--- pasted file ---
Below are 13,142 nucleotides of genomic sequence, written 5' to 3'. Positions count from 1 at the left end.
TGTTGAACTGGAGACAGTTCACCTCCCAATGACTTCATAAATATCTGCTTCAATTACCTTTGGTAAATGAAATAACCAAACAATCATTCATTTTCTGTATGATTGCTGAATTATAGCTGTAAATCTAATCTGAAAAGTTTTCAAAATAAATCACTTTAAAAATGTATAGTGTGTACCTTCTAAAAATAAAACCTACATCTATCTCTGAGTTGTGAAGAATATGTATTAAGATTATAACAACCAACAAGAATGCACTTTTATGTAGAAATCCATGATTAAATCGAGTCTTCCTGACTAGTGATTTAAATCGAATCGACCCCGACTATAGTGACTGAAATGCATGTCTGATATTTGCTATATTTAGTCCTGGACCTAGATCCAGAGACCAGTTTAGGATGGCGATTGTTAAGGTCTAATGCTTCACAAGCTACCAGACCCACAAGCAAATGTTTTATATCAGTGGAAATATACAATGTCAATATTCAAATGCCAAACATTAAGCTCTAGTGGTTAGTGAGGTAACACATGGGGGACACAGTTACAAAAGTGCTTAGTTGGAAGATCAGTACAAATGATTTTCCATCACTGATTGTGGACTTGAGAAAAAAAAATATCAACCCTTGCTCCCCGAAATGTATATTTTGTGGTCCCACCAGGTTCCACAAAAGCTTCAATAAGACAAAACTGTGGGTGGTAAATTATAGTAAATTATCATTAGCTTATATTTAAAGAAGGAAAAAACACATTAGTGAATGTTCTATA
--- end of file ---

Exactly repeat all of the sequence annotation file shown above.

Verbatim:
Below are 13,142 nucleotides of genomic sequence, written 5' to 3'. Positions count from 1 at the left end.
TGTTGAACTGGAGACAGTTCACCTCCCAATGACTTCATAAATATCTGCTTCAATTACCTTTGGTAAATGAAATAACCAAACAATCATTCATTTTCTGTATGATTGCTGAATTATAGCTGTAAATCTAATCTGAAAAGTTTTCAAAATAAATCACTTTAAAAATGTATAGTGTGTACCTTCTAAAAATAAAACCTACATCTATCTCTGAGTTGTGAAGAATATGTATTAAGATTATAACAACCAACAAGAATGCACTTTTATGTAGAAATCCATGATTAAATCGAGTCTTCCTGACTAGTGATTTAAATCGAATCGACCCCGACTATAGTGACTGAAATGCATGTCTGATATTTGCTATATTTAGTCCTGGACCTAGATCCAGAGACCAGTTTAGGATGGCGATTGTTAAGGTCTAATGCTTCACAAGCTACCAGACCCACAAGCAAATGTTTTATATCAGTGGAAATATACAATGTCAATATTCAAATGCCAAACATTAAGCTCTAGTGGTTAGTGAGGTAACACATGGGGGACACAGTTACAAAAGTGCTTAGTTGGAAGATCAGTACAAATGATTTTCCATCACTGATTGTGGACTTGAGAAAAAAAAATATCAACCCTTGCTCCCCGAAATGTATATTTTGTGGTCCCACCAGGTTCCACAAAAGCTTCAATAAGACAAAACTGTGGGTGGTAAATTATAGTAAATTATCATTAGCTTATATTTAAAGAAGGAAAAAACACATTAGTGAATGTTCTATA